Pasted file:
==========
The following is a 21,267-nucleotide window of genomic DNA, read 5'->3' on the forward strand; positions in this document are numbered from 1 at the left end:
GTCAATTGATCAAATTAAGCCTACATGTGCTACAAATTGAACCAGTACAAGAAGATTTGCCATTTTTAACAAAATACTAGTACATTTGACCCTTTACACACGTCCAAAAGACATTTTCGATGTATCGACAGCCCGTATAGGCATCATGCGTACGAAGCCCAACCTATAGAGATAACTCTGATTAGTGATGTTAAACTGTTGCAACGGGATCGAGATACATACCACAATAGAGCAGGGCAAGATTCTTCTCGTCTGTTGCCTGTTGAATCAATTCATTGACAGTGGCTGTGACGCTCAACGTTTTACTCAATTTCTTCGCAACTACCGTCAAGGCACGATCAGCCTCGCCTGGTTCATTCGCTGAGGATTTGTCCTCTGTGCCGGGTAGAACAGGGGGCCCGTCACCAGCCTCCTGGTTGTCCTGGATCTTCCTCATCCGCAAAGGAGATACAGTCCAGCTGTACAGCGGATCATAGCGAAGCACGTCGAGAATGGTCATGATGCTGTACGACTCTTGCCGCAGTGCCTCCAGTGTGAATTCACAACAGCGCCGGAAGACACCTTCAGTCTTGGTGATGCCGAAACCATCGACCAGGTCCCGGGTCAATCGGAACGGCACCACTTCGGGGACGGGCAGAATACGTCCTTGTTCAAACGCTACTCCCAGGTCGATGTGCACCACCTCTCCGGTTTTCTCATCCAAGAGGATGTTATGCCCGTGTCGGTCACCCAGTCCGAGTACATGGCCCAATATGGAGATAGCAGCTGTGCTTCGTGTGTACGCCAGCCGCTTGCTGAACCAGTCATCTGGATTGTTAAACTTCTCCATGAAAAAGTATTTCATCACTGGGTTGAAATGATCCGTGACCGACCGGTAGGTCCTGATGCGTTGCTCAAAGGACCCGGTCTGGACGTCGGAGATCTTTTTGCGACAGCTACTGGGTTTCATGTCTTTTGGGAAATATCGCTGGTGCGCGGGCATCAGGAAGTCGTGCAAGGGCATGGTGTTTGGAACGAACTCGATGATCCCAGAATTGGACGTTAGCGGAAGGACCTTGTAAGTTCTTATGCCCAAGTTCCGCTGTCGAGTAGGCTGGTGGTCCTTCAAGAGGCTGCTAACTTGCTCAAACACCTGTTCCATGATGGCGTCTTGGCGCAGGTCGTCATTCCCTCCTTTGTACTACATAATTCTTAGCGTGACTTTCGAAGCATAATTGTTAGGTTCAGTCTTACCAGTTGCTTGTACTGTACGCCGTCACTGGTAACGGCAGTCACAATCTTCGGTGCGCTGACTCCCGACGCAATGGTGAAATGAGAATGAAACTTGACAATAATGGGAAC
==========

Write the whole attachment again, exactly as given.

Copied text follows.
The following is a 21,267-nucleotide window of genomic DNA, read 5'->3' on the forward strand; positions in this document are numbered from 1 at the left end:
GTCAATTGATCAAATTAAGCCTACATGTGCTACAAATTGAACCAGTACAAGAAGATTTGCCATTTTTAACAAAATACTAGTACATTTGACCCTTTACACACGTCCAAAAGACATTTTCGATGTATCGACAGCCCGTATAGGCATCATGCGTACGAAGCCCAACCTATAGAGATAACTCTGATTAGTGATGTTAAACTGTTGCAACGGGATCGAGATACATACCACAATAGAGCAGGGCAAGATTCTTCTCGTCTGTTGCCTGTTGAATCAATTCATTGACAGTGGCTGTGACGCTCAACGTTTTACTCAATTTCTTCGCAACTACCGTCAAGGCACGATCAGCCTCGCCTGGTTCATTCGCTGAGGATTTGTCCTCTGTGCCGGGTAGAACAGGGGGCCCGTCACCAGCCTCCTGGTTGTCCTGGATCTTCCTCATCCGCAAAGGAGATACAGTCCAGCTGTACAGCGGATCATAGCGAAGCACGTCGAGAATGGTCATGATGCTGTACGACTCTTGCCGCAGTGCCTCCAGTGTGAATTCACAACAGCGCCGGAAGACACCTTCAGTCTTGGTGATGCCGAAACCATCGACCAGGTCCCGGGTCAATCGGAACGGCACCACTTCGGGGACGGGCAGAATACGTCCTTGTTCAAACGCTACTCCCAGGTCGATGTGCACCACCTCTCCGGTTTTCTCATCCAAGAGGATGTTATGCCCGTGTCGGTCACCCAGTCCGAGTACATGGCCCAATATGGAGATAGCAGCTGTGCTTCGTGTGTACGCCAGCCGCTTGCTGAACCAGTCATCTGGATTGTTAAACTTCTCCATGAAAAAGTATTTCATCACTGGGTTGAAATGATCCGTGACCGACCGGTAGGTCCTGATGCGTTGCTCAAAGGACCCGGTCTGGACGTCGGAGATCTTTTTGCGACAGCTACTGGGTTTCATGTCTTTTGGGAAATATCGCTGGTGCGCGGGCATCAGGAAGTCGTGCAAGGGCATGGTGTTTGGAACGAACTCGATGATCCCAGAATTGGACGTTAGCGGAAGGACCTTGTAAGTTCTTATGCCCAAGTTCCGCTGTCGAGTAGGCTGGTGGTCCTTCAAGAGGCTGCTAACTTGCTCAAACACCTGTTCCATGATGGCGTCTTGGCGCAGGTCGTCATTCCCTCCTTTGTACTACATAATTCTTAGCGTGACTTTCGAAGCATAATTGTTAGGTTCAGTCTTACCAGTTGCTTGTACTGTACGCCGTCACTGGTAACGGCAGTCACAATCTTCGGTGCGCTGACTCCCGACGCAATGGTGAAATGAGAATGAAACTTGACAATAATGGGAAC